Here is a collection of spelling word games that will make learning fun in the classroom. Some are for the whole class and some take teamwork.
A spelling word game than has been played a lot in classrooms is Sparkle. The basic game goes like this. The person in charge of calling out the words can be the teacher or a student. When the first word is called out, the first person starts spelling it, saying only the first letter. The second person says the second letter and so on down the line. Whoever says the last letter of the word turns to the next person and says "sparkle" or any other word of your choosing, like "Whoo-hoo" or "Gotcha." The person who would have been next is out, because he or she got "sparkled."
The game continues with the leader calling out another word. Any time a student misspells a word, that student is out. Some teachers have a student sit down if they are not paying attention and do not know it is their turn or do not remember the previous letter. This helps improve listening skills.
To play this game, the teacher writes the spelling word on Popsicle sticks or tongue depressors and puts them in a jar or other container. For every five words, add a stick with "KABOOM" or "SORRY" on it. If there are 20 words, there would be 4 extra Kaboom sticks.
Each student picks a stick without looking and hands it to the teacher. The teacher reads the word. If the student spells it correctly, they keep the stick. If they spell it wrong, the stick goes back into the jar. When a student picks the Kaboom stick, they have to put all their sticks that they have collected back into the pile. The game is over when there are no sticks left in the jar.
The last of the spelling word games for the whole class is Disappearing Man. It is played kind of like Hangman in reverse.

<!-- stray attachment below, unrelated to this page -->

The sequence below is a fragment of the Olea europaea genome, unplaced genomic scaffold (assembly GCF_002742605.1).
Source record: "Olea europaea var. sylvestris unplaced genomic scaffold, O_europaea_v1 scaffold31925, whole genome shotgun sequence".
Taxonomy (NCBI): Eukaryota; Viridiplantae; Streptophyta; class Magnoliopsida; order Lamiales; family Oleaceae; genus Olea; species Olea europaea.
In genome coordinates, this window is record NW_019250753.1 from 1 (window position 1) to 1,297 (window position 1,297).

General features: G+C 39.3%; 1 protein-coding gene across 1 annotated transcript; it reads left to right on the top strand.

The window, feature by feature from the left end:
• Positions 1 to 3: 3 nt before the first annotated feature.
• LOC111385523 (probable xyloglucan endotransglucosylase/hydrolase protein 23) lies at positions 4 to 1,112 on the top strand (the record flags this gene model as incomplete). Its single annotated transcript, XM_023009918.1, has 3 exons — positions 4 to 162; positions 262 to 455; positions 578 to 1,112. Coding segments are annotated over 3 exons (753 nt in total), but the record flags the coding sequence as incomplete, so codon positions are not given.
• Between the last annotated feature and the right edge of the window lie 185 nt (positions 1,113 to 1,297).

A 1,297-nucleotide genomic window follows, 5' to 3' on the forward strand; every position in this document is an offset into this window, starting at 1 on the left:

Draw two stick figures on the board, each with the same 10-15 parts. The class splits into two teams and the first person has to say the word, spell it, and say it again. If he or she is correct, he or she erases one part of the other team’s man. If the word is spelled wrong, it is the next team’s turn. Keep going until one man is no longer visible on the board.
Step and Spell uses a shower curtain that has the letters on it and a "start" and "finish" box. You could put the letters alphabetically or in keyboard order. The students sit on the floor around the shower curtain and one student stands on the "start" box and the teacher reads the word. The student goes to the first letter of the word, stands on it, says the letter, and goes on to the next one, finishing on the "finish" box. If they make a mistake, they start all over again.
Write the spelling words on index cards and hide them in plain sight all over the room. You can tape them to walls, windows, or wherever. Put the students in pairs and give each pair a spelling list.
They find the word and one student turns his back to the word and spells it. The second student puts a check by the word if it was spelled correctly. Then they switch places and do it again. If the student spells it wrong, have them look at it again and do it over. By the end of the game, they will have two checks by each word. This is great because the students are seeing it, saying it, and hearing it.
One student is the bee and buzzes around the room while the students chant: "Buzz, buzz, spelling bee, you can’t sting me." Or, you can make up your own rhyme. The bee stops behind a desk and the teacher gives that student a word to spell. If the student spells it correctly, then the bee has to sit down and the student is the new bee. If the student is wrong, the whole class spells it together. Continue until every student has a chance to spell. Another thing to do to keep the other students involved is to have them do a "thumbs up" or "thumbs down" after the student spells the word.
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